The White Sox have been among the most disappointing teams in MLB this season. While Chicago entered the year with a top-heavy roster, they expected to compete with Minnesota and Cleveland in a lackluster AL Central. The division has been as bad as expected, but Chicago started slowly and never looked like a viable playoff team.
As a result, the Sox moved a number of veterans before last week’s deadline. One of the players shipped off — middle reliever Keynan Middleton — criticized Chicago’s clubhouse culture after being traded. The now-Yankees righty told Jesse Rogers of ESPN last night that players “came in with no rules.”
“I don’t know how you police the culture if there are no rules or guidelines to follow because everyone is doing their own thing. Like, how do you say anything about it because there are no rules,” Middleton continued. “You have rookies sleeping in the bullpen during the game. You have guys missing meetings. You have guys missing (pitcher fielding practices), and there are no consequences for any of this stuff.”
Middleton first joined the organization on a minor league deal in January. He’d bounced between the Angels, Mariners and Diamondbacks over parts of six MLB seasons before signing with Chicago. While Middleton participated in big league Spring Training, he wasn’t on the MLB roster until the Sox selected his contract in mid-April.
From a performance perspective, the 29-year-old had one of the better stretches of his career in Chicago. He worked to a 3.96 ERA with a 30% strikeout rate over 36 1/3 frames, allowing the Sox to flip him to New York for minor league righty Juan Carela even though he’s an impending free agent. However, Middleton was clearly displeased with the culture, which he said predated his arrival.
“When I got to spring training, I heard a lot of the same stuff was happening last year,” Middleton told Rogers. “It’s happening again this year, so not sure how I could change it. They don’t tell you not to miss PFPs. They don’t tell you not to miss meetings, and if it happens, it’s just, ’OK.”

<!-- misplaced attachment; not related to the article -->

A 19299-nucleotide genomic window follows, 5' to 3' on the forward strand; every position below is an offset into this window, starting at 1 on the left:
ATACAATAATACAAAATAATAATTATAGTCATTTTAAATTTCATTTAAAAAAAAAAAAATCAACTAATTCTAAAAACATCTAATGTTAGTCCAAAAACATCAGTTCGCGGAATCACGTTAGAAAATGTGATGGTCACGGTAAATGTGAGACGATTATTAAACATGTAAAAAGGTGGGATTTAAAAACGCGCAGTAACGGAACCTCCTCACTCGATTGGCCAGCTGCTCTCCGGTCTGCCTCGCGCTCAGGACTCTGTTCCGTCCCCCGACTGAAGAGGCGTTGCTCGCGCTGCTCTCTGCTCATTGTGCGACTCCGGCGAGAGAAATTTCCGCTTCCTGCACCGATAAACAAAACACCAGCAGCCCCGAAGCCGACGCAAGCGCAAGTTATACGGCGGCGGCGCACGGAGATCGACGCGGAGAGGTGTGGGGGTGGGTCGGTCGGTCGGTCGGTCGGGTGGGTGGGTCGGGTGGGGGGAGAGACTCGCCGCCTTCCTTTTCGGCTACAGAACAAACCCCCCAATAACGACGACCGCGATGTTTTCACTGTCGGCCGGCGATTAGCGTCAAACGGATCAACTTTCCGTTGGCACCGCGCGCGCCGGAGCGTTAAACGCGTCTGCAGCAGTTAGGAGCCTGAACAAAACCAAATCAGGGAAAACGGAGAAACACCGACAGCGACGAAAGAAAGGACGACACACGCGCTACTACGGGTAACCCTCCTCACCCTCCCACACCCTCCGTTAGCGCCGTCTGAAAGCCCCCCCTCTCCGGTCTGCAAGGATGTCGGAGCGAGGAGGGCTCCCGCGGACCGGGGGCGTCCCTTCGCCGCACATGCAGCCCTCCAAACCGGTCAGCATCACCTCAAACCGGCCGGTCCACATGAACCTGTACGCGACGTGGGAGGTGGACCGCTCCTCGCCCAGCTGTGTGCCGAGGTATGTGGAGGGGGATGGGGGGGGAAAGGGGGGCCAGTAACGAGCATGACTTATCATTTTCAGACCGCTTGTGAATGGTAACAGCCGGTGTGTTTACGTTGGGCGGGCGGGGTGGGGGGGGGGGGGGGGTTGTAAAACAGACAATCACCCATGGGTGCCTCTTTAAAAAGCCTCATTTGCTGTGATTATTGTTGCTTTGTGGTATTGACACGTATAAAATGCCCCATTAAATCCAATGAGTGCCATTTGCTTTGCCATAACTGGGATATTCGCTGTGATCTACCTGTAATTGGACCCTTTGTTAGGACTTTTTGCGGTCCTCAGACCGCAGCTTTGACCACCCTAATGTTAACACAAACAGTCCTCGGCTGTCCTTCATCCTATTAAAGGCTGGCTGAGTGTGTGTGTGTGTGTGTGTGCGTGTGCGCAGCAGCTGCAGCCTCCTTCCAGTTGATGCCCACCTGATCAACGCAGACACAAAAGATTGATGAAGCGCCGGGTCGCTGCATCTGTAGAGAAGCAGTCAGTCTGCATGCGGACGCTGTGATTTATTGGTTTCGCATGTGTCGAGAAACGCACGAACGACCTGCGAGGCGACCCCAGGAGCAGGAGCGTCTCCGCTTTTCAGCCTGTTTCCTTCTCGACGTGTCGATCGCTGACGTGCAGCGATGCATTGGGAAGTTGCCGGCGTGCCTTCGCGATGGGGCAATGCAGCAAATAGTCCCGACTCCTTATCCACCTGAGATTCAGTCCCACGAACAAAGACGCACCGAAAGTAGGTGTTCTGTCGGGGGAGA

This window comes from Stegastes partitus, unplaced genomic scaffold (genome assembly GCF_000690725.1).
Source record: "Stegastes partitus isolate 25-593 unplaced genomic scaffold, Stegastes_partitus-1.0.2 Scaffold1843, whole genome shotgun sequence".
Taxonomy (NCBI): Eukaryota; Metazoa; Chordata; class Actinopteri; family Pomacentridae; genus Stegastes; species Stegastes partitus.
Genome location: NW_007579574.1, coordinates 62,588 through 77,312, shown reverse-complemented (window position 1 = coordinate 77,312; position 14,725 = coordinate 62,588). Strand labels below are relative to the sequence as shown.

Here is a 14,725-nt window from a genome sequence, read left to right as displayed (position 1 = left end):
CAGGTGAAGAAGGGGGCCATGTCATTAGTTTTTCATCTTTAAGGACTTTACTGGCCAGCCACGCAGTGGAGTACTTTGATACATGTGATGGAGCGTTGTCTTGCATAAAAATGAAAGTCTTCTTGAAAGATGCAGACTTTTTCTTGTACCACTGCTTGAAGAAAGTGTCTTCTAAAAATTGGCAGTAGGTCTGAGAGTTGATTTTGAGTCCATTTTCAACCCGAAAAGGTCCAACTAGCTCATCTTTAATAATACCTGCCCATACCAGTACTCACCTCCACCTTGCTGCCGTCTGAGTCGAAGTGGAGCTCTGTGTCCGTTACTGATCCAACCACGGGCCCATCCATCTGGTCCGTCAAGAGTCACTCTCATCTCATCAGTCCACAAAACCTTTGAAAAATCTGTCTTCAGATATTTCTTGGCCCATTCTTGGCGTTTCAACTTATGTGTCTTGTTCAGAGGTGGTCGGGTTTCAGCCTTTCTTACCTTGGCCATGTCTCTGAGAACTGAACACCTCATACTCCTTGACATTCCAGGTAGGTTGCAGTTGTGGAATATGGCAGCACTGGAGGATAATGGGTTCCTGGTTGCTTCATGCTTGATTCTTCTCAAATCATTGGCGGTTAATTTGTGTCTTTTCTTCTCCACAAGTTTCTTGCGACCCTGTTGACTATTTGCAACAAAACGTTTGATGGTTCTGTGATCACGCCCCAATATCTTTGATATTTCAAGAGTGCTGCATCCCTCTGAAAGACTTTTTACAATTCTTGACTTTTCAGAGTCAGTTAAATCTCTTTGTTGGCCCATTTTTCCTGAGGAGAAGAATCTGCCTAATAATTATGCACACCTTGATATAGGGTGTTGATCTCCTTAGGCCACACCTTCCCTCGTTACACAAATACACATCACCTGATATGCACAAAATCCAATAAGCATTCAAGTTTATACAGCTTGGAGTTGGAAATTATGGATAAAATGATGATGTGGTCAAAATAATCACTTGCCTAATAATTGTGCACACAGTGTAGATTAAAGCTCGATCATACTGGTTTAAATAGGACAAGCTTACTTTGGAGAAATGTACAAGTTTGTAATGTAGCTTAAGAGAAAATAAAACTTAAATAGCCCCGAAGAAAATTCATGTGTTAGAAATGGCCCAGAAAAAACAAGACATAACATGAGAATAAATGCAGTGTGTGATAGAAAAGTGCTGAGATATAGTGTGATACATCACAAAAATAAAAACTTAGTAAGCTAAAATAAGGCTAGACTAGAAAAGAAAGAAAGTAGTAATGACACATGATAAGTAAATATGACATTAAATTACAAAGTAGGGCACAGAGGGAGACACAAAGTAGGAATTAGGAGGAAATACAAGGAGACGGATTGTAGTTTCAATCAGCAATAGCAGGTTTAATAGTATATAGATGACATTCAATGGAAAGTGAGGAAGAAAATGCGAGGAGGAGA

He directed his criticism primarily at the team’s position players, saying that while the pitching staff “went about our work the right way … the rest of the team struggled to do the right thing.” Of course, the mention of skipped pitcher-fielding practices would only be a problem for the pitching staff.
One of Middleton’s former teammates backed up his assertions. Veteran starter Lance Lynn — who spent two and a half seasons with the Sox before being traded to the Dodgers last month — briefly addressed Middleton’s comments this afternoon (relayed by Jack Harris of the Los Angeles Times). “I was (with the White Sox) a lot longer than Key was. He’s not wrong,” Lynn stated.
Chicago has a first-year manager in Pedro Grifol. Hired last offseason after Tony La Russa resigned because of health concerns, Grifol had no previous MLB managerial experience. Middleton’s and Lynn’s comments imply that what they perceived to be a lack of accountability began during the La Russa era and has continued under Grifol’s leadership.
General manager Rick Hahn defended Grifol this afternoon. “It does take a manager a certain amount of time to implement the culture that they want,” Hahn said (link via Bruce Levine of 670 The Score). “I know early on Pedro wanted to observe and follow what the culture was in the clubhouse before he started putting thumbprints all over it.”
However, Hahn pushed back at the extent of Middleton’s criticism, taking a swipe at the reliever in the process. “Quite frankly, it’s a little bit ironic that Keynan’s the one saying this because my last conversation with him face to face was a week ago in this clubhouse where he sought me out to apologize for his unprofessional behavior – unprofessional behavior that Pedro had called him out on and had an individual meeting with him about, and Keenan wanted to apologize for,” Hahn said (link from Tori Rubinstein of NBC Sports Chicago). “I told him at the time I figured that was a one off and not something that anyone need to get into greater detail of. And he shared that he understood there was a trade deadline coming up and that if we moved him, he would be very interested in returning to us as a free agent.”
Hahn conceded the club has unspecified “cultural issues” and admitted “we need to improve the leadership in that room.” However, he denied the assertion that any player fell asleep in the bullpen mid-game or that players were free to skip meetings. “One thing we’re not going to do is stand idly by while false reports are put out there about the character of the men that remain in that room,” Hahn said.
The White Sox host Middleton’s new club for a three-game set this week. They entered tonight’s game with a 45-68 record, the third-worst mark in the American League.